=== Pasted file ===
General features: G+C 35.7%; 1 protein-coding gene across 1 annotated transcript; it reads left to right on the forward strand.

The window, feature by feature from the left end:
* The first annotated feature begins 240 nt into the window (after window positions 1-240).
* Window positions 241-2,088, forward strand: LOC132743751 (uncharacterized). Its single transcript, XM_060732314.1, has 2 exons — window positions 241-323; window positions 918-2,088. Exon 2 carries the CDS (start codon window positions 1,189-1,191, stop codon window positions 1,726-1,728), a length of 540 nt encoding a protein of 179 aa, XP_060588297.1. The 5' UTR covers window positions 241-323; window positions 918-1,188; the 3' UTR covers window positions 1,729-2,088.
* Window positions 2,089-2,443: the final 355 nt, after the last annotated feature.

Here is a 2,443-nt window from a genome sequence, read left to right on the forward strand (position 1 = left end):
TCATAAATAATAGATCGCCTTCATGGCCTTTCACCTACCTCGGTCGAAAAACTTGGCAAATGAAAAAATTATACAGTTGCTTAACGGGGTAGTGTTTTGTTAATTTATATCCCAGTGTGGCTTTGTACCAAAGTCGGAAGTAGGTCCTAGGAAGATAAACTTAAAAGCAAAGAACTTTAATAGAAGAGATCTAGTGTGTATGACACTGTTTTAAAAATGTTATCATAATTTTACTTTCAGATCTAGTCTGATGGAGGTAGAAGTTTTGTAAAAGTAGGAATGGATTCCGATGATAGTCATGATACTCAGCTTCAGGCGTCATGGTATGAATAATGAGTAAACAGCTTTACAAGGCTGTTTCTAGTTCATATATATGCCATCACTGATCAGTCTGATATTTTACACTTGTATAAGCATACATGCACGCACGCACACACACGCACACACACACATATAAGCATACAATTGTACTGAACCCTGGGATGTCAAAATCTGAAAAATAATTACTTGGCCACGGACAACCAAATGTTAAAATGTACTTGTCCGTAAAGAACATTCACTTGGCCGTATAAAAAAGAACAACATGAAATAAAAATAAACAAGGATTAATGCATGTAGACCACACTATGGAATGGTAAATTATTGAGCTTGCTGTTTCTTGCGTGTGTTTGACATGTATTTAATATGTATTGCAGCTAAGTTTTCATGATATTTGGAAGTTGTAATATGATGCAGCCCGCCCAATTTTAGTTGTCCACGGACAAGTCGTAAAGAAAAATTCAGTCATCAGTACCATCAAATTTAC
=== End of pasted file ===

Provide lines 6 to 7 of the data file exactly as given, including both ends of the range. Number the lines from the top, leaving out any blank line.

Here is a 2,443-nt window from a genome sequence, read left to right on the forward strand (position 1 = left end):
TCATAAATAATAGATCGCCTTCATGGCCTTTCACCTACCTCGGTCGAAAAACTTGGCAAATGAAAAAATTATACAGTTGCTTAACGGGGTAGTGTTTTGTTAATTTATATCCCAGTGTGGCTTTGTACCAAAGTCGGAAGTAGGTCCTAGGAAGATAAACTTAAAAGCAAAGAACTTTAATAGAAGAGATCTAGTGTGTATGACACTGTTTTAAAAATGTTATCATAATTTTACTTTCAGATCTAGTCTGATGGAGGTAGAAGTTTTGTAAAAGTAGGAATGGATTCCGATGATAGTCATGATACTCAGCTTCAGGCGTCATGGTATGAATAATGAGTAAACAGCTTTACAAGGCTGTTTCTAGTTCATATATATGCCATCACTGATCAGTCTGATATTTTACACTTGTATAAGCATACATGCACGCACGCACACACACGCACACACACACATATAAGCATACAATTGTACTGAACCCTGGGATGTCAAAATCTGAAAAATAATTACTTGGCCACGGACAACCAAATGTTAAAATGTACTTGTCCGTAAAGAACATTCACTTGGCCGTATAAAAAAGAACAACATGAAATAAAAATAAACAAGGATTAATGCATGTAGACCACACTATGGAATGGTAAATTATTGAGCTTGCTGTTTCTTGCGTGTGTTTGACATGTATTTAATATGTATTGCAGCTAAGTTTTCATGATATTTGGAAGTTGTAATATGATGCAGCCCGCCCAATTTTAGTTGTCCACGGACAAGTCGTAAAGAAAAATTCAGTCATCAGTACCATCAAATTTAC